To ensure more informed, objective release decisions and more appropriate conditions of parole, the state must ensure-as the statute requires - that all PRB members hearing youth cases are highly qualified to conduct youth hearings, knowledgeable in youth issues and skilled in interacting with youth, their families, and DJJ facility and aftercare staff. PRB members must also receive advanced, on-going professional development and training. In addition, the criteria the PRB uses for making decisions about when a youth is ready for release should be clear, and the assessment should include what is in the best interest of the youth and what is the least restrictive setting in which the youth's risks for reoffending can be effectively addressed.
- The overwhelming majority of youth in state prisons does not have access to attorneys or other outside advocates. As a result, youth are expected to present information and advocate for themselves.
There should be a legal advocate available at each youth prison to ensure that youth are not incarcerated for too long and that they are provided appropriate services upon release.
- Youth in state prisons were not informed of their right to request a parole hearing.
Youth must be informed of this right and legal advocates at each facility can ensure they are made aware of it. Additionally, release hearings should occur when a youth meets DJJ's criteria for release, when a hearing is requested by a youth, and every six months.
- The current aftercare system, which is run by the Parole Division of the Department of Corrections, was designed as a surveillance-based system for supervising adult parolees. This adult parole model fails to supervise or support youth adequately or assist them in locating and obtaining needed services to remain out of prison.
DJJ's new Aftercare Specialist program, now limited to Cook County, should be expanded statewide. In this pilot project, DJJ's Aftercare Specialists have been trained to assist and monitor juveniles on parole. The aftercare specialists have a juvenile-only caseload, are trained to ensure youth receive necessary services upon release and to monitor youth closely as they transition back into the community, and begin work with the youth and family on the first day of the youth's incarceration.
- More than one-half (54 percent) of youth reincarcerated while on parole were reincarcerated on technical parole violations, such as truancy, curfew violations or problems within the home.
DJJ should be responsible for developing youth-appropriate, graduated sanctions for violations of parole conditions and alternates to reincarcerating a youth for problems in the home or family. Neither aftercare specialists nor parole agents should rely on reincarceration as a response to technical violations that can be handled more successfully and at less expense through community-based supervision or graduated sanctions.
- Because youth routinely remain on parole until their 21st birthday in Illinois, they remain under the current adult surveillance system for years. Excessive time on parole only increases the likelihood of costly reincarceration for technical violations and does little to enhance successful reintegration into the community.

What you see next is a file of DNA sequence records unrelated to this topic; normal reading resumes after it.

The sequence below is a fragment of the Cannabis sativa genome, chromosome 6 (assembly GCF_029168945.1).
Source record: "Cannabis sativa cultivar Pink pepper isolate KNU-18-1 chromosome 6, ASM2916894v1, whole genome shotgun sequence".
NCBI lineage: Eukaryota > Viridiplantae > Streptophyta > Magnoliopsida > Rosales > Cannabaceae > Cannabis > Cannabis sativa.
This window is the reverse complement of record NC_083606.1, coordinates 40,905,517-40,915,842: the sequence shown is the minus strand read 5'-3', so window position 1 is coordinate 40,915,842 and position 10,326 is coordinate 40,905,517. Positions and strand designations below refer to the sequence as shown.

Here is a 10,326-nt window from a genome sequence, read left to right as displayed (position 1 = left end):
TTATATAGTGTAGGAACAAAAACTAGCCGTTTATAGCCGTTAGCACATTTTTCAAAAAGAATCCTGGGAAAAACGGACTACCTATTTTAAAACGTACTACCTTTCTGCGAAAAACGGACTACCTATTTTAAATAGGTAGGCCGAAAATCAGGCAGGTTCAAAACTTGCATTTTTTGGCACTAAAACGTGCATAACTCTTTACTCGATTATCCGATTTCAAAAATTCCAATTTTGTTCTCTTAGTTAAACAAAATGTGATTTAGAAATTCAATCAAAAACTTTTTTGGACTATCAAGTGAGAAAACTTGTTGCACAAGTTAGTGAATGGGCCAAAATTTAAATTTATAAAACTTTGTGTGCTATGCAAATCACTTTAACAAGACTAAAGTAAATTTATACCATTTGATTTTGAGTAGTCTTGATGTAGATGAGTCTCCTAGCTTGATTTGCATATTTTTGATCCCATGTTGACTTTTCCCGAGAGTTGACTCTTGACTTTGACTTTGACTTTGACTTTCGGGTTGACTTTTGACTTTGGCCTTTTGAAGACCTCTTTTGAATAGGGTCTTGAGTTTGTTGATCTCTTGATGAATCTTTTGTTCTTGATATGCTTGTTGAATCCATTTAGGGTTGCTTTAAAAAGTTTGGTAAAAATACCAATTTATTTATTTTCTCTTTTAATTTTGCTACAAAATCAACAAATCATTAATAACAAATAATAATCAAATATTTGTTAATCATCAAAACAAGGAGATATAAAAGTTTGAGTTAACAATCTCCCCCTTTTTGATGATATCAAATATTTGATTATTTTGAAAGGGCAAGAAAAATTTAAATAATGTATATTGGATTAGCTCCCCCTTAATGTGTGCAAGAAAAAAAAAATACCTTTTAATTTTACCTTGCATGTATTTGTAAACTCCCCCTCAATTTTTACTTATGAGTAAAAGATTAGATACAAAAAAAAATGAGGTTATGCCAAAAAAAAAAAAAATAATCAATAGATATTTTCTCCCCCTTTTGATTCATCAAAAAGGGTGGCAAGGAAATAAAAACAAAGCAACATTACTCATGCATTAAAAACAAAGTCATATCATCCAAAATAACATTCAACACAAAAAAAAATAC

State law should be amended to limit post-release terms of parole.
- Under the U.S. Constitution and Illinois law, youth are entitled to certain due process rights at parole revocation hearings. However, youth rarely are informed of these rights at PRB hearings; they do not understand revocation hearings; they are not able to present evidence or challenge parole agents, who usually are not present; and most of the youth don't even have family members present.
Judges, rather than the PRB, should preside over parole revocation hearings. To promote fairness, uniformity and constitutional due process, parole revocation hearings require judicial oversight.
- DJJ has an outdated and flawed computerized information system that is inadequate to track youth through the system, plan appropriate services for the youth, analyze the results of that care and share case information with parole agents.
A system-wide data collection and case management system should be maintained to promote more efficient, effective measurement of individual youth progress as well as system outcomes, ensuring DJJ fiscal accountability and increased public safety.
The Youth Reentry and Improvement Law of 2009 mandated the Juvenile Justice Commission conduct the study, and the Commission's report has been delivered to Governor Pat Quinn and all members of the General Assembly.
Wayne M. Straza
- Rodney Ahitow
- Julie Biehl
- Marcus Cammon
- Demarco Diggs
- Veronica Dixon
- Esther Franco-Payne
- Arthur Bishop
- Eugene Griffin
- George H. Hill
- Toni Irving
- Arnetra Jackson
- Lisa Jacobs
- Karina Martinez
- Patrick Nelson
- Pamela F. Rodriguez
- Michael Rodriguez
- Ben Roe
- Randell Strickland
- Rick Velasquez
- Dana Weiner